I thought I could have played pro baseball. I was a catcher, I had the arm, and I felt I could hit for power and hit the curve ball. But going back to my family roots and my parents’ desire for me to continue my education and stick with it, I felt obligated to continue and get a college degree. That was most important. Even though the money was tremendous, it was a decision I never regretted.
Naval History: Were there any baseball offers waiting for you when the Patriots had a contract for you?
Naval History: And you chose football over baseball? Why?
Bellino: After four years in the military away from football, I was painfully reminded of my last game at Navy, the 1961 Orange Bowl, when I injured my collarbone. I never really had it X-rayed, but I believe if a doctor took an X-ray today, he would diagnose that I had broken it blocking big Danny LaRose, an All-American defensive tackle for Missouri [and later number-two draft choice of the Detroit Lions]. I had been blocking him on a lot of the pass plays throughout the game, and I hurt myself pretty badly. In fact, during the baseball season my last year at the Naval Academy, I played a lot of outfield because of it. And it really never healed properly. To top that off, playing basketball when I was in Japan, I had a slight separation in my right shoulder. I probably could have hit a baseball just fine, but I couldn’t throw it that well, without a lot of pain.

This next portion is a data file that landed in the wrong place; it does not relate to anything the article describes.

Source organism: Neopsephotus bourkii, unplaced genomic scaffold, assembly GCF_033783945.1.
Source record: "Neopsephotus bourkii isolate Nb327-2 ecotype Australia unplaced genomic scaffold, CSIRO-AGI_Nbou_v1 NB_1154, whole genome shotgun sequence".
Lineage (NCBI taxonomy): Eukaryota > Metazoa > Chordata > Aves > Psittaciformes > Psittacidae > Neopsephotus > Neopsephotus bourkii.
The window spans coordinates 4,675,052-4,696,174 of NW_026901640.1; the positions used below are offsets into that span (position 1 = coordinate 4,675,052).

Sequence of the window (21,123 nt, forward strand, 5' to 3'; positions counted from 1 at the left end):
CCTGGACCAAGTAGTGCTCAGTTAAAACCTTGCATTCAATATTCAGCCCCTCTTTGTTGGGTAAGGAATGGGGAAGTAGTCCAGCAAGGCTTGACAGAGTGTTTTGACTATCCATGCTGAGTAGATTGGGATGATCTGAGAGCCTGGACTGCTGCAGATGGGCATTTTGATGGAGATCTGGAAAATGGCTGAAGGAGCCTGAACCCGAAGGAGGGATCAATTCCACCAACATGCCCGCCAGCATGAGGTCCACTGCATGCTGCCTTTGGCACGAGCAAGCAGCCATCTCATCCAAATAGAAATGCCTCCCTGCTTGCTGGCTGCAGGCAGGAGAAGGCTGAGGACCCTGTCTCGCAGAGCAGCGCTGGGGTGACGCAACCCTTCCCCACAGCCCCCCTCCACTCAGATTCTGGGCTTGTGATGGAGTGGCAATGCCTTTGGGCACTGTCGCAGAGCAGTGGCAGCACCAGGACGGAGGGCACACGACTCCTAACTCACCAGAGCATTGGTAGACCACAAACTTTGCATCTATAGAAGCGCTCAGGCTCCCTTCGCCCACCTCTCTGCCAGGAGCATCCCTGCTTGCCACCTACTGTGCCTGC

So I didn’t want to put myself through the grief of training camp. I knew I could never throw from home to second base like I would have to throw in the Major Leagues. To me, picking football over baseball was a no-brainer, even though I really loved baseball.